Plenty of major companies like Subway, AT&T, Expedia, Dish Network, and Microsoft have recently decided to accept cryptocurrency. These are large corporations that have the resources to experiment with relatively new technology.
But should the average business, or small business, accept cryptocurrency?
A high population of the world has heard of or are familiar with Bitcoin. But that doesn’t mean they’re ready to use it. Only a few percentages own it. An even smaller number use cryptocurrency.
There are more than 40 million cryptocurrency wallets out there. Cryptocurrency usage has soared in places such as San Francisco, New York, and Tampa — and in places like Canada (the first country to regulate the digital currency), the Netherlands, Slovenia, Israel, Switzerland, and countries with volatile currencies, like Zimbabwe and Venezuela.
To give you a perspective, there are almost 300 million active users of PayPal worldwide and about 1 billion Visa and 900 million MasterCard credit cards in circulation. Cryptocurrency has to catch up when compared to these other digital ways to pay.
It is widely thought that if small businesses make the necessary investments in cryptocurrency infrastructure, then cryptocurrency usage will rise enormously. But there are plenty of pros and cons for businesses to consider before they take that leap.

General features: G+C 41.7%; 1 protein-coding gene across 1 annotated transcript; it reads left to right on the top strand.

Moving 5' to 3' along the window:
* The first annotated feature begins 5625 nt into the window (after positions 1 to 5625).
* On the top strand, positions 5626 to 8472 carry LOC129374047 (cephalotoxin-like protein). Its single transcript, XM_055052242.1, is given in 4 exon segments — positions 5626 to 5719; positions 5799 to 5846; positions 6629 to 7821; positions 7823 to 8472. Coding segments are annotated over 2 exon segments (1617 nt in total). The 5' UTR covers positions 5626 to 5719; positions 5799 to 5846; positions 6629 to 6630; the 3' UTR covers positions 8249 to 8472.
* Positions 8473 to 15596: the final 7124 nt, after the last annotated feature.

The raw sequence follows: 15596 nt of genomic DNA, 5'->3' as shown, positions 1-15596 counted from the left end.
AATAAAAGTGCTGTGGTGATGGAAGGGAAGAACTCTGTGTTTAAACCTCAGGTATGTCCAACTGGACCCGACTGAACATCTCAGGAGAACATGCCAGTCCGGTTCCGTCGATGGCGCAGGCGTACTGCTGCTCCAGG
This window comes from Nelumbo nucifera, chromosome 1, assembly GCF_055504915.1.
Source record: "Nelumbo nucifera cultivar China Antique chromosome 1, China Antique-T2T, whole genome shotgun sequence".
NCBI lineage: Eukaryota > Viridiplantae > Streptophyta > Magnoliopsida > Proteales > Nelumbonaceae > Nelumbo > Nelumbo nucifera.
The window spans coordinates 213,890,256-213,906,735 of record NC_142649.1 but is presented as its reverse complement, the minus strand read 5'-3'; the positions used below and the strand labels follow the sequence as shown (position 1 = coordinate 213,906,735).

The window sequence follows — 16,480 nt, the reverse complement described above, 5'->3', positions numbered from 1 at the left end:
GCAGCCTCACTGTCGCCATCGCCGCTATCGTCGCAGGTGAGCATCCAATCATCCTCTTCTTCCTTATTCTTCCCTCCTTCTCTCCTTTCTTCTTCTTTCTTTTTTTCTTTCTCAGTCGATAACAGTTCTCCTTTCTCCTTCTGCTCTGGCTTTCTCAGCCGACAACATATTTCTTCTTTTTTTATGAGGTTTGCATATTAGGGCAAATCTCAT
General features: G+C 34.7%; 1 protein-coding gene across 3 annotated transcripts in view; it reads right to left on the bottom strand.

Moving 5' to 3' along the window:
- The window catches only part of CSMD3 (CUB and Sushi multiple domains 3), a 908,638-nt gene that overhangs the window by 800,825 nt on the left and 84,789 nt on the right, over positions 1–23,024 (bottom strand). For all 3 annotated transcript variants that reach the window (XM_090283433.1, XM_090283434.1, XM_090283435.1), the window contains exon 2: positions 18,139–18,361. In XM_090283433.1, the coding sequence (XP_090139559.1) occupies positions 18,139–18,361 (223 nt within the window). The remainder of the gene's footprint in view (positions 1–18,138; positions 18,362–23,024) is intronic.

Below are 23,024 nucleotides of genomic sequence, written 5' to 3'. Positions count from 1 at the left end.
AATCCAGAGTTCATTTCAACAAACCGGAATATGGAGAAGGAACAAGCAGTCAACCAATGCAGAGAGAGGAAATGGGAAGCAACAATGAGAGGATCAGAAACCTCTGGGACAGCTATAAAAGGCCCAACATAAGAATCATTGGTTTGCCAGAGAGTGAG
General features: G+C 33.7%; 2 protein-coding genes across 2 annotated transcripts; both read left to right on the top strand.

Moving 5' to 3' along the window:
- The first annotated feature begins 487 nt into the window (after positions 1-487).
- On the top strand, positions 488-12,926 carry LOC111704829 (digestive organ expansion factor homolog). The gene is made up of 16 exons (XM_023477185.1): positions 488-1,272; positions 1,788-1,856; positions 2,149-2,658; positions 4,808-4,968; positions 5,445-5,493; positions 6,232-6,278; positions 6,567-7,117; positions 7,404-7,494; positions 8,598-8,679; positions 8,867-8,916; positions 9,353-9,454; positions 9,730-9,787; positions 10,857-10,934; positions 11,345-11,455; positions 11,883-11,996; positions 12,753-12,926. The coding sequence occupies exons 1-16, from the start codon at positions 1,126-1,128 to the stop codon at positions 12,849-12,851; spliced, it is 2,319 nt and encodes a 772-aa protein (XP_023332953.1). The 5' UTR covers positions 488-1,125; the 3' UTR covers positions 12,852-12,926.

For small and medium-sized businesses that are watching their bottom lines pretty closely, Bitcoin offers a nice reprieve from the world of hefty credit card fees. Cryptocurrency transactions charge a low flat fee, not a 2-4% transaction fee, as is the case with credit cards. This could be very useful when customers try to pay for small transactions with a form of payment other than cash.
In many cases, cryptocurrency transactions are also faster than traditional transactions. On average, Bitcoin transactions take less than 90 minutes to complete. They also prevent fraudulent chargebacks, easily integrate with businesses’ POS systems, and allow businesses that do international business to avoid the hassle of worrying about exchange rates. All goods are valued at a universal rate that transcends country borders.
Accepting cryptocurrency also comes with some drawbacks. For one thing, business owners who do not properly store their cryptocurrency can be subject to the market volatility that goes hand-in-hand with cryptocurrency. Bitcoin has seen some pretty drastic market swings that could prove tricky for business owners.
Cryptocurrency is not backed or insured by governments (unlike traditional currency) and comes with relatively complex tax protocols for small businesses. Businesses will want to understand the ins and outs of cryptocurrency before they start accepting it.
Thanks to Fundera for the infographic highlighting the pros and cons of businesses accepting cryptocurrency.